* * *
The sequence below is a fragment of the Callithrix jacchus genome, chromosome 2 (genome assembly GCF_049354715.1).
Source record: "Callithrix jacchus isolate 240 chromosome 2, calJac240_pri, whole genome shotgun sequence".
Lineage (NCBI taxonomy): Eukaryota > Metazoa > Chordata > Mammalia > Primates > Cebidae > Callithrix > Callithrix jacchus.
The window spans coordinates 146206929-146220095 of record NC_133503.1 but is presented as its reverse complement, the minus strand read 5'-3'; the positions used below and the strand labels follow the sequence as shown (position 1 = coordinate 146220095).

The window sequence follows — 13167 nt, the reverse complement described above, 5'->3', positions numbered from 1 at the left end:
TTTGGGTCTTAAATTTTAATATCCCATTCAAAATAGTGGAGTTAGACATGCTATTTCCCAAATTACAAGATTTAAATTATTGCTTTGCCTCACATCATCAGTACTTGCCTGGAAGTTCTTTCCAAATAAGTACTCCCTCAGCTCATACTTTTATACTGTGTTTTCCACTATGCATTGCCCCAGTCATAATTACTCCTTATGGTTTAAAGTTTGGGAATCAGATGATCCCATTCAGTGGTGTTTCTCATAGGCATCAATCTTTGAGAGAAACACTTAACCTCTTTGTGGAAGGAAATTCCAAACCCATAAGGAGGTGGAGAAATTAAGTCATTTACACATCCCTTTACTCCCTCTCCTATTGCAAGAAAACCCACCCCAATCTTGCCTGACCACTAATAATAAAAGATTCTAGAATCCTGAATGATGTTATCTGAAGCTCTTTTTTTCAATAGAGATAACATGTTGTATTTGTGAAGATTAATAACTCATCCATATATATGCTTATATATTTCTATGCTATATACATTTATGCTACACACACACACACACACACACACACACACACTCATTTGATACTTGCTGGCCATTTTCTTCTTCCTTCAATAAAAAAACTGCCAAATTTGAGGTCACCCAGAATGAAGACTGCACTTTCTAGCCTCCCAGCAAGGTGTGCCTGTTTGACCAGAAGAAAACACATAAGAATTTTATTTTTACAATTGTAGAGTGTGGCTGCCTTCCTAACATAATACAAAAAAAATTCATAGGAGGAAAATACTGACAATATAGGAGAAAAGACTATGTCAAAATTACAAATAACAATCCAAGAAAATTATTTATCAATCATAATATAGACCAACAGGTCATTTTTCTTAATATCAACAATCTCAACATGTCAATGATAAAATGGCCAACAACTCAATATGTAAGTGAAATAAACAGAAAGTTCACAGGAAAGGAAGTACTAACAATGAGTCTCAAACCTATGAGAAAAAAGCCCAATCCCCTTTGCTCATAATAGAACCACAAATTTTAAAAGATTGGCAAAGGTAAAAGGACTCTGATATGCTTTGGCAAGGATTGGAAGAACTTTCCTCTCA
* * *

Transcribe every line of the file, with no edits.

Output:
The sequence below is a fragment of the Callithrix jacchus genome, chromosome 2 (genome assembly GCF_049354715.1).
Source record: "Callithrix jacchus isolate 240 chromosome 2, calJac240_pri, whole genome shotgun sequence".
Lineage (NCBI taxonomy): Eukaryota > Metazoa > Chordata > Mammalia > Primates > Cebidae > Callithrix > Callithrix jacchus.
The window spans coordinates 146206929-146220095 of record NC_133503.1 but is presented as its reverse complement, the minus strand read 5'-3'; the positions used below and the strand labels follow the sequence as shown (position 1 = coordinate 146220095).

The window sequence follows — 13167 nt, the reverse complement described above, 5'->3', positions numbered from 1 at the left end:
TTTGGGTCTTAAATTTTAATATCCCATTCAAAATAGTGGAGTTAGACATGCTATTTCCCAAATTACAAGATTTAAATTATTGCTTTGCCTCACATCATCAGTACTTGCCTGGAAGTTCTTTCCAAATAAGTACTCCCTCAGCTCATACTTTTATACTGTGTTTTCCACTATGCATTGCCCCAGTCATAATTACTCCTTATGGTTTAAAGTTTGGGAATCAGATGATCCCATTCAGTGGTGTTTCTCATAGGCATCAATCTTTGAGAGAAACACTTAACCTCTTTGTGGAAGGAAATTCCAAACCCATAAGGAGGTGGAGAAATTAAGTCATTTACACATCCCTTTACTCCCTCTCCTATTGCAAGAAAACCCACCCCAATCTTGCCTGACCACTAATAATAAAAGATTCTAGAATCCTGAATGATGTTATCTGAAGCTCTTTTTTTCAATAGAGATAACATGTTGTATTTGTGAAGATTAATAACTCATCCATATATATGCTTATATATTTCTATGCTATATACATTTATGCTACACACACACACACACACACACACACACACACTCATTTGATACTTGCTGGCCATTTTCTTCTTCCTTCAATAAAAAAACTGCCAAATTTGAGGTCACCCAGAATGAAGACTGCACTTTCTAGCCTCCCAGCAAGGTGTGCCTGTTTGACCAGAAGAAAACACATAAGAATTTTATTTTTACAATTGTAGAGTGTGGCTGCCTTCCTAACATAATACAAAAAAAATTCATAGGAGGAAAATACTGACAATATAGGAGAAAAGACTATGTCAAAATTACAAATAACAATCCAAGAAAATTATTTATCAATCATAATATAGACCAACAGGTCATTTTTCTTAATATCAACAATCTCAACATGTCAATGATAAAATGGCCAACAACTCAATATGTAAGTGAAATAAACAGAAAGTTCACAGGAAAGGAAGTACTAACAATGAGTCTCAAACCTATGAGAAAAAAGCCCAATCCCCTTTGCTCATAATAGAACCACAAATTTTAAAAGATTGGCAAAGGTAAAAGGACTCTGATATGCTTTGGCAAGGATTGGAAGAACTTTCCTCTCA